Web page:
Actual Share Repurchases, Price Efficiency, and the Information Content of Stock Prices

Stefan Obernberger is Assistant Professor of Economics at Erasmus University Rotterdam. This post is based on an article by Professor Obernberger and Pascal Busch.

Share repurchases have become the dominant form of payout in the United States. Nowadays, open market share repurchases can even match the trading volumes of short sellers and institutional investors. The economic significance of share buybacks has raised credible concerns that managers use repurchases to manipulate the stock price in their favor (e.g., Bloomberg, 2009; Gersten, 2013; Economist, 2015). The concerns expressed in the business press have also alarmed U.S. politics. Senators Warren and Baldwin have recently called on the Securities and Exchange Commission (SEC) to investigate buybacks as a potential form of market manipulation. Hillary Clinton even made regulating share repurchases part of her core economic agenda (Brettel et al., 2015).

In our article, Actual Share Repurchases, Price Efficiency, and the Information Content of Stock Prices (Review of Financial Studies, 2016), we contribute to this discussion by investigating whether open market share repurchases distort market prices. We approach this question by examining the impact of share repurchases on price efficiency, that is, the degree to which publicly available information is incorporated into the stock price. Contrary to public opinion, our main result is that share repurchases make prices more efficient.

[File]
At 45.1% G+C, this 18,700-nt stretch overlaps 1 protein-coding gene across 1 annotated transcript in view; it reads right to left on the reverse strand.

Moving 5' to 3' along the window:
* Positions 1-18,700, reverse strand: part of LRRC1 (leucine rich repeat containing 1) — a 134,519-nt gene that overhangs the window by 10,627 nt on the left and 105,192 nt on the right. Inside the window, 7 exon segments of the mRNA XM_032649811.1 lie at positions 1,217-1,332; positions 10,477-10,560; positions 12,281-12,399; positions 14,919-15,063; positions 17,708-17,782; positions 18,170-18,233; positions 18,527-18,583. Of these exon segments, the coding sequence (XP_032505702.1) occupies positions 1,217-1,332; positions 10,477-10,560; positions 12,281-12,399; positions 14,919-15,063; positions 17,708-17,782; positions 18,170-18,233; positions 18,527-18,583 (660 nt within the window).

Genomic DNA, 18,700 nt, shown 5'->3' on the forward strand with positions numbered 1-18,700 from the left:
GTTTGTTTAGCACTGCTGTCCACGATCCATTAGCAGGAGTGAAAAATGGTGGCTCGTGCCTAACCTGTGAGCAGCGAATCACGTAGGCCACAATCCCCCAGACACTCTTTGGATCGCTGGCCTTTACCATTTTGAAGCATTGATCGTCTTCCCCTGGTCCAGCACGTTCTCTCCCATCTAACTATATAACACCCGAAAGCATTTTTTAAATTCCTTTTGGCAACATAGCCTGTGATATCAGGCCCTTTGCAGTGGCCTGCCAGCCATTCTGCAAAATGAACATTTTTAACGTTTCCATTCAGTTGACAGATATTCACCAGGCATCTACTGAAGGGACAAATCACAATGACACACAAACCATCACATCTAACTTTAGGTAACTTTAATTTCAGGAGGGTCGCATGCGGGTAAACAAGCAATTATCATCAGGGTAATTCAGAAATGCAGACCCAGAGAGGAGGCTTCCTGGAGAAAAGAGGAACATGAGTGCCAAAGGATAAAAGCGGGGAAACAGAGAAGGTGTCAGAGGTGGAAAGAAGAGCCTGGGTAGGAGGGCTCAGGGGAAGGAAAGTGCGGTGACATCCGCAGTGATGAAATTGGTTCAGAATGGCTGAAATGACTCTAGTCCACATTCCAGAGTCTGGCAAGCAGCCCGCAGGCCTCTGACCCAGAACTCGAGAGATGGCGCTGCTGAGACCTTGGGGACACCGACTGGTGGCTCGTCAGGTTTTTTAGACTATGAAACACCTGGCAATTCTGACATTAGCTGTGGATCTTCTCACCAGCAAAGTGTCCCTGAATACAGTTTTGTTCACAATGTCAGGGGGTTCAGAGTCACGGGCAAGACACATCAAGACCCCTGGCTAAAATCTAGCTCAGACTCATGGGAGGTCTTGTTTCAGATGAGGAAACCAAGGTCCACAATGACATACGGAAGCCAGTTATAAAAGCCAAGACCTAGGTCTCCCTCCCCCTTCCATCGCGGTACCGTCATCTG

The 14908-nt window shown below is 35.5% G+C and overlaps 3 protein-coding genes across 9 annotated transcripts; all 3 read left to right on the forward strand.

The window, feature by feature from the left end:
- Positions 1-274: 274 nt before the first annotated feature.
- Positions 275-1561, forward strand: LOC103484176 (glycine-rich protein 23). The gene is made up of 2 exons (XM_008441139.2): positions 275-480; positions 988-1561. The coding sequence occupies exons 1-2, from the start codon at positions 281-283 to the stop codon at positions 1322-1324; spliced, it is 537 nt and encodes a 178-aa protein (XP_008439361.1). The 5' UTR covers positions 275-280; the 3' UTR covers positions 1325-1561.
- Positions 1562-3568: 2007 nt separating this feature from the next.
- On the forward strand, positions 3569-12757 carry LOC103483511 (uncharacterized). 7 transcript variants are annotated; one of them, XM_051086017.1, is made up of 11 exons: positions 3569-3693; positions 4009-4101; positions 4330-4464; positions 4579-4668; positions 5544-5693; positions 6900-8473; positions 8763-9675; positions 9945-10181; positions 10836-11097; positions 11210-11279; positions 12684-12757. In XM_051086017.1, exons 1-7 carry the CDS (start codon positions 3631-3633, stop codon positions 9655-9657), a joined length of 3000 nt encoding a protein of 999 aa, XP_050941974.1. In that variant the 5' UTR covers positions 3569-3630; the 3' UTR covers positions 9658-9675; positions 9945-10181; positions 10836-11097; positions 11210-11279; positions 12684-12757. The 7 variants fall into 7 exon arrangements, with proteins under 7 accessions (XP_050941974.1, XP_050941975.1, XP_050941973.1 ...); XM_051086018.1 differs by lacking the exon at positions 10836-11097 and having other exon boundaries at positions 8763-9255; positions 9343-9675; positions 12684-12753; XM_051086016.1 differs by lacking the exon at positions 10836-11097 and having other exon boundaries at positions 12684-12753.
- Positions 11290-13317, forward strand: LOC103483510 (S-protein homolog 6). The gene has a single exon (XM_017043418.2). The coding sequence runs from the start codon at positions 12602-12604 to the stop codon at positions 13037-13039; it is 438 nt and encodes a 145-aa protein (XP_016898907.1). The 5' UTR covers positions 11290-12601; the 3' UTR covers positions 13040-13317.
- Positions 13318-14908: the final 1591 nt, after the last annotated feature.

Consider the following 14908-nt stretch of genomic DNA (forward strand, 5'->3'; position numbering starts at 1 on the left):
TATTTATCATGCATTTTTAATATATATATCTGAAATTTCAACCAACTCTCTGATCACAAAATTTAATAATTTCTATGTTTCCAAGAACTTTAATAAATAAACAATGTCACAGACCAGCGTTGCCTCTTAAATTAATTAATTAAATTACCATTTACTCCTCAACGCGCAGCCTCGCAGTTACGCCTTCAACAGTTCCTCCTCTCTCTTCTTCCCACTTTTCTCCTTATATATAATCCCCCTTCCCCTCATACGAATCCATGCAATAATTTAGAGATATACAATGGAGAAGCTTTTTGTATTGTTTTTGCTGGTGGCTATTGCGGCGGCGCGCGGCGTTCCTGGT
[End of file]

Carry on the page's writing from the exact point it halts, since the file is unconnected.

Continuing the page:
Our baseline hypothesis postulates that share repurchases increase the stock price beyond its fundamental value and, thereby, reduce the information content in stock prices. Consequently, prices become less efficient. Managers have a strong incentive to use share repurchases to intentionally increase the stock price beyond its fundamental value, that is, to manipulate the stock price, because their compensation is at least partly based on equity. Recent empirical evidence is consistent with the notion that managers deliberately attempt to influence the stock price to increase their compensation. For example, studies show that CEOs strategically time corporate news releases (Edmans et al., 2014) and firm advertising (Lou, 2014) to temporarily increase stock prices in months in which their equity vests.

Our alternative hypothesis postulates that share repurchases make prices more efficient. Share repurchases may have this effect via two different channels. First, firms engaging as investors in their own stock can react to other investors’ inattention and actively trade on positive information not yet reflected in the stock price. By doing so, share repurchases will improve the speed with which positive information is incorporated into the stock price. Second, share repurchases may improve price efficiency by providing price support at fundamental values. Given the substantial size of repurchases, firms have the ability to define a lower bound for the stock price and intervene whenever the price drops below this value. If firms provide price support at fundamental values, the price adjustment to new information will be less noisy because the stock price response to new, negative systematic information is bounded from below at the stock’s fundamental value. Thus, the repurchasing firm’s stock will again be more efficiently priced.